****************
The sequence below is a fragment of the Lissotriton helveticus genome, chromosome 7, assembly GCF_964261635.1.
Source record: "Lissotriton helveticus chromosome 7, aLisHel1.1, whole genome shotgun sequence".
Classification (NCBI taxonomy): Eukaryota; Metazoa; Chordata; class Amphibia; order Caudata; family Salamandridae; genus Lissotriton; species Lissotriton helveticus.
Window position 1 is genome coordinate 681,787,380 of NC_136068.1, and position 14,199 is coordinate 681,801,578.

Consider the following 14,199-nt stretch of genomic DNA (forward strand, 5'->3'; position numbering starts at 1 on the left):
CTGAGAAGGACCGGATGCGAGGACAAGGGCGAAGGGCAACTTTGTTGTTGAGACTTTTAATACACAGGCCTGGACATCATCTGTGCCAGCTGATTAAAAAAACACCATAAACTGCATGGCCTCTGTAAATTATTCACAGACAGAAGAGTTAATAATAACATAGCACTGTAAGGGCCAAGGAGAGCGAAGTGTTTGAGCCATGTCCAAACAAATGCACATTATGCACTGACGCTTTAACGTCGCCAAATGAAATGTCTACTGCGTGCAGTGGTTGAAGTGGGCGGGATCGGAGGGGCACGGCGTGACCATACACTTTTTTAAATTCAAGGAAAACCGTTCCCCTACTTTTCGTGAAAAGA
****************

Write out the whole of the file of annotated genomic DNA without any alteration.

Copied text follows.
The sequence below is a fragment of the Lissotriton helveticus genome, chromosome 7, assembly GCF_964261635.1.
Source record: "Lissotriton helveticus chromosome 7, aLisHel1.1, whole genome shotgun sequence".
Classification (NCBI taxonomy): Eukaryota; Metazoa; Chordata; class Amphibia; order Caudata; family Salamandridae; genus Lissotriton; species Lissotriton helveticus.
Window position 1 is genome coordinate 681,787,380 of NC_136068.1, and position 14,199 is coordinate 681,801,578.

Consider the following 14,199-nt stretch of genomic DNA (forward strand, 5'->3'; position numbering starts at 1 on the left):
CTGAGAAGGACCGGATGCGAGGACAAGGGCGAAGGGCAACTTTGTTGTTGAGACTTTTAATACACAGGCCTGGACATCATCTGTGCCAGCTGATTAAAAAAACACCATAAACTGCATGGCCTCTGTAAATTATTCACAGACAGAAGAGTTAATAATAACATAGCACTGTAAGGGCCAAGGAGAGCGAAGTGTTTGAGCCATGTCCAAACAAATGCACATTATGCACTGACGCTTTAACGTCGCCAAATGAAATGTCTACTGCGTGCAGTGGTTGAAGTGGGCGGGATCGGAGGGGCACGGCGTGACCATACACTTTTTTAAATTCAAGGAAAACCGTTCCCCTACTTTTCGTGAAAAGA